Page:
Understanding Your ACT Test Scores

ACT test scores can affect so many things, and a 36 would be a perfect score

Flickr user Stephan Mosel

You probably felt quite a bit of relief once you bubbled in your final answer of your final test section for the ACT. All that prep work, that studying, the long test itself—finally done. Of course, then you had to wait about ten days before getting the results back. Since ACT test scores can affect anything from acceptance odds to financial aid, many students are eager to see their results.

So let’s break those results down so you can better understand your score.

Composite Score

The composite score is the compiled score of all the different test categories—English, Mathematics, Reading, and Science. Each section has a total possible score of 36, and your composite score (also out of 36) is the rounded average of the four tests. So, for example, if you got a 28 on the English, 27 on the Math, 31 on the Reading, and 29 on Science, your composite score would be 29. (Technically the average would be 28.75, but the ACT rounds to the nearest whole number).

The national average scores for the composite ACT is 20.8 (or 21). If you want to know how your score stacks up against the averages of admitted students at a certain school, check out their College Raptor page for a direct comparison! (If you have a free College Raptor account, it’ll even show you how your ACT score can affect your acceptance odds!)

Section ACT Test Scores

As we said earlier, each of the four tests is scored out of 36 possible points. Points are not deducted from your score for getting a wrong answer (something the SAT had done in the past) but you will not be awarded points either. So taking a guess isn’t a bad strategy when you’ve exhausted all other logical options.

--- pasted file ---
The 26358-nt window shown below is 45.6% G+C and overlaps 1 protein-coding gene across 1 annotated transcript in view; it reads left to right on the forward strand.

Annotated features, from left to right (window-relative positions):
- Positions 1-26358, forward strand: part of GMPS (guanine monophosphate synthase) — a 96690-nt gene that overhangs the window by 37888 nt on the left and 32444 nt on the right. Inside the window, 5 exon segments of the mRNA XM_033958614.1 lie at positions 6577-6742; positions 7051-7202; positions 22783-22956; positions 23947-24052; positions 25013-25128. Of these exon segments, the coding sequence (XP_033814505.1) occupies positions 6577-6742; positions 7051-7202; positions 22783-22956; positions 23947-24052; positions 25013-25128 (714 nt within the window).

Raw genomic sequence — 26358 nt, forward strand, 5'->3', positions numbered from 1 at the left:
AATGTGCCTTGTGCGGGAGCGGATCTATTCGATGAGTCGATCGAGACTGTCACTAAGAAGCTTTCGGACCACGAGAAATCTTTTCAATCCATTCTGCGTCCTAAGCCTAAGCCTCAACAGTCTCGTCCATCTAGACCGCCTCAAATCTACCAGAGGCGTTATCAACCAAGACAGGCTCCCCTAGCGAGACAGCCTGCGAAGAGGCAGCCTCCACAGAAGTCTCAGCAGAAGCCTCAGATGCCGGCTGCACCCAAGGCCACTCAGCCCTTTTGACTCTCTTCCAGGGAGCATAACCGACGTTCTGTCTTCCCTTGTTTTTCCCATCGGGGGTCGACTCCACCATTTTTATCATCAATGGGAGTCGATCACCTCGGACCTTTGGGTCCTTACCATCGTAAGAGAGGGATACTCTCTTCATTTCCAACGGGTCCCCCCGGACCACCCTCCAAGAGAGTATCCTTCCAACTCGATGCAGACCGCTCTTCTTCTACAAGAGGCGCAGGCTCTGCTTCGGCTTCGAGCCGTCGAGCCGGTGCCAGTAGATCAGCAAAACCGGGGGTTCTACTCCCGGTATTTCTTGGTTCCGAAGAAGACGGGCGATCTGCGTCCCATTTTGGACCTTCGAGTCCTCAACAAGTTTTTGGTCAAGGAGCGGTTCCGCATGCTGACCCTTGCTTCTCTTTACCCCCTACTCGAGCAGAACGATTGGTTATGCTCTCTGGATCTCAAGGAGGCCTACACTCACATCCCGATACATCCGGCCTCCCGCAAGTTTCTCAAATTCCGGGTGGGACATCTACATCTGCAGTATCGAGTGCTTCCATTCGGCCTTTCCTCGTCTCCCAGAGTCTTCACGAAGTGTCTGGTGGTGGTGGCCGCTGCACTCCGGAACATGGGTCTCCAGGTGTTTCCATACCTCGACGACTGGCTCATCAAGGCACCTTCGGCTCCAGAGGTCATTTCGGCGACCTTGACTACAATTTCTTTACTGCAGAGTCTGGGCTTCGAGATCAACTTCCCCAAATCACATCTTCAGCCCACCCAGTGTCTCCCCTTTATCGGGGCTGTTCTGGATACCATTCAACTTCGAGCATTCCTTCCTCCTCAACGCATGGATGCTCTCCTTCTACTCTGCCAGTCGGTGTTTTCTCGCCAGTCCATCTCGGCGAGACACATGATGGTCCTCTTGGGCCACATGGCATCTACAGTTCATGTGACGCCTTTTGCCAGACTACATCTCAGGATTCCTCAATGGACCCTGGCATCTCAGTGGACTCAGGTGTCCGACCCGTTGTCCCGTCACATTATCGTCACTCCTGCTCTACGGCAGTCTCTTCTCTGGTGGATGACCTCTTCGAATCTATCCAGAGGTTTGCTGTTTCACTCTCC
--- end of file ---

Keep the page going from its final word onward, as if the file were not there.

Revamped ACT Student Report

For the 2016/17 testing cycle, ACT revamped their score reports given back to students. The new format is not only easier to read, but chock full of useful information as well. The report will, of course, give you your composite and section scores, but it will also show your scores in relation to the readiness benchmarks set by the ACT, as well as state and national average scores.

The report will also give a more in-depth look at the scoring of the subject tests. Each test has subcategories, for example:

Math:

  • Preparing for Higher Math
  • Number & Quantity
  • Algebra
  • Functions
  • Geometry
  • Statistics and Probability
  • Integrating Essential Skills
  • Modeling

Each of these subcategories will have total number of questions asked, and how many you got correct. It will also show you where you fall within the readiness benchmark of each subcategory.

Ever take a career aptitude test? Well, the ACT has a neat little section of the student report that gives you some insight into potential career paths as well, depending on where your academic strengths lie. It can plot you on a chart between the categories: Working with Data, Working with Things, Working with Ideas, and Working with People.

In addition to that, the ACT will also measure your fit to your intended major—with high, medium, and low fit ratings.

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